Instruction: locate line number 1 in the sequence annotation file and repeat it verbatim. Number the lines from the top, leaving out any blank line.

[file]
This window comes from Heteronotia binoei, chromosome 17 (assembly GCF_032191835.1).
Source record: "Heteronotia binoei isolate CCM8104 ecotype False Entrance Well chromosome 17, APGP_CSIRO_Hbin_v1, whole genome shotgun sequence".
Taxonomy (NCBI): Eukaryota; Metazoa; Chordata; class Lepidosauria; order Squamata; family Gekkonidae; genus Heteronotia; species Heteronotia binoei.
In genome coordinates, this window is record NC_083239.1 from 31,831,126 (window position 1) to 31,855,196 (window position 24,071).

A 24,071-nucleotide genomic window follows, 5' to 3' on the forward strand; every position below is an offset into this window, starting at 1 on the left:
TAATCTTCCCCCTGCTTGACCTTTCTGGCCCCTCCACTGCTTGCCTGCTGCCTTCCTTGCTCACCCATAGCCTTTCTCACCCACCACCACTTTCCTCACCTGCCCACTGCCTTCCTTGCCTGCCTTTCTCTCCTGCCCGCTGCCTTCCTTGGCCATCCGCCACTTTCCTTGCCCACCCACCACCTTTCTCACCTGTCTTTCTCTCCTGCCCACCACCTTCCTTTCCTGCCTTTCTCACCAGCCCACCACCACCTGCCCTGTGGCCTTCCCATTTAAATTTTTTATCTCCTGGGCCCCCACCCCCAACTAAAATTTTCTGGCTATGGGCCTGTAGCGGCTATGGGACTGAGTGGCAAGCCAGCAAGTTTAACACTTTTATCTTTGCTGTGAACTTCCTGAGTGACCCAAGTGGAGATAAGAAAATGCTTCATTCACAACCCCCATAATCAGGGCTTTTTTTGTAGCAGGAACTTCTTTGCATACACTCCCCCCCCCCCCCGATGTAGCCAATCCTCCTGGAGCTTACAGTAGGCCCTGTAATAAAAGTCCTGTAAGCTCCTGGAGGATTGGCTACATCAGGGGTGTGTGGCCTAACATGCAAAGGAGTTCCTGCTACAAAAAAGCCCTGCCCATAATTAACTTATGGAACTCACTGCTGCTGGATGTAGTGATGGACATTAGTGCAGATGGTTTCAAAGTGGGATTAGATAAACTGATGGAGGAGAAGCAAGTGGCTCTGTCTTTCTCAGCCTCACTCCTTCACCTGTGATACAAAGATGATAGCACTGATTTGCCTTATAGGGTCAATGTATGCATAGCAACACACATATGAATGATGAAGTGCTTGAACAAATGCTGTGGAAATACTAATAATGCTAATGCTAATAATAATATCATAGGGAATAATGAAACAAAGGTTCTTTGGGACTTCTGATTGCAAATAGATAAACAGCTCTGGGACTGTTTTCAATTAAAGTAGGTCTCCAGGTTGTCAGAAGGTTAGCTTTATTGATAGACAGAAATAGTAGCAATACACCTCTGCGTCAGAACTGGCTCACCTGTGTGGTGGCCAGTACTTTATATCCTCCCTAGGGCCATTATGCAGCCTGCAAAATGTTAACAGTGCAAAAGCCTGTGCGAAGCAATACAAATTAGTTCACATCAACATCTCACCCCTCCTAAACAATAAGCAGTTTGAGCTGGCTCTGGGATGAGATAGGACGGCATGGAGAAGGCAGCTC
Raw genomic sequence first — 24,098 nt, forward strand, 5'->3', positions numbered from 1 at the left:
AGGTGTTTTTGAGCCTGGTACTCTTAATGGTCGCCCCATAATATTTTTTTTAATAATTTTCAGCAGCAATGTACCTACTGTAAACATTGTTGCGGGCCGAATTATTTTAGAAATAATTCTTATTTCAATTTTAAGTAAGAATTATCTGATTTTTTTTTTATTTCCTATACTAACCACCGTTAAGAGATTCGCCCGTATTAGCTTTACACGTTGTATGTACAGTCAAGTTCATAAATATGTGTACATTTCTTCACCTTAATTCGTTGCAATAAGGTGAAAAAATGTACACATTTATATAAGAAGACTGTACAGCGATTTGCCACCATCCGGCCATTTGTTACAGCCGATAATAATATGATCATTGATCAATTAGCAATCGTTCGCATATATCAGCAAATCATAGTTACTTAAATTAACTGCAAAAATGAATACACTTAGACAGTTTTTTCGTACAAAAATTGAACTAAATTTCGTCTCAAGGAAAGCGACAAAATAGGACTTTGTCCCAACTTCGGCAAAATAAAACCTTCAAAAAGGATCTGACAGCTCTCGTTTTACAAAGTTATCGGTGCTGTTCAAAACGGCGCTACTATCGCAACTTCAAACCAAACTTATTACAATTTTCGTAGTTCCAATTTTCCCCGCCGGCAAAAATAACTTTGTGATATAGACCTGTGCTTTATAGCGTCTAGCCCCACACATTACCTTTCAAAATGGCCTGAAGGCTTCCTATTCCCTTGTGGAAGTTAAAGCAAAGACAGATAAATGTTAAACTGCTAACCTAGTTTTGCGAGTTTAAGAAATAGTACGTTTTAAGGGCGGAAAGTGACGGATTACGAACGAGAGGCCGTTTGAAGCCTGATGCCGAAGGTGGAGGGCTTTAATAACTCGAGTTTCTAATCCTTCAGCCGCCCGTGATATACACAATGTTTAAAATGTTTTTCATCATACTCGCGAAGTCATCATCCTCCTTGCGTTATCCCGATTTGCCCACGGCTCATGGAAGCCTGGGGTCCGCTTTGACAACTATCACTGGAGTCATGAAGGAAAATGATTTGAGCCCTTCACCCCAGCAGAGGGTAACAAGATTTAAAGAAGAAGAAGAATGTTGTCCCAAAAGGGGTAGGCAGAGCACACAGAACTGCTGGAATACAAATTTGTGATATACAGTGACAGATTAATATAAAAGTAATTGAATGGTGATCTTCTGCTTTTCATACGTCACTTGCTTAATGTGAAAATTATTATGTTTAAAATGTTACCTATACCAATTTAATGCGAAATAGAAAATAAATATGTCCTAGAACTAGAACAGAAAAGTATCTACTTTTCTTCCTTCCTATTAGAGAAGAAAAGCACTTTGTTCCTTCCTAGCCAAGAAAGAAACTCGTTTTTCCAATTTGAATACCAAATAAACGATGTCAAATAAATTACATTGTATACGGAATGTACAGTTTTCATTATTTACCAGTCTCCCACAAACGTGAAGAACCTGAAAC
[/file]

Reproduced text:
This window comes from Heteronotia binoei, chromosome 17 (assembly GCF_032191835.1).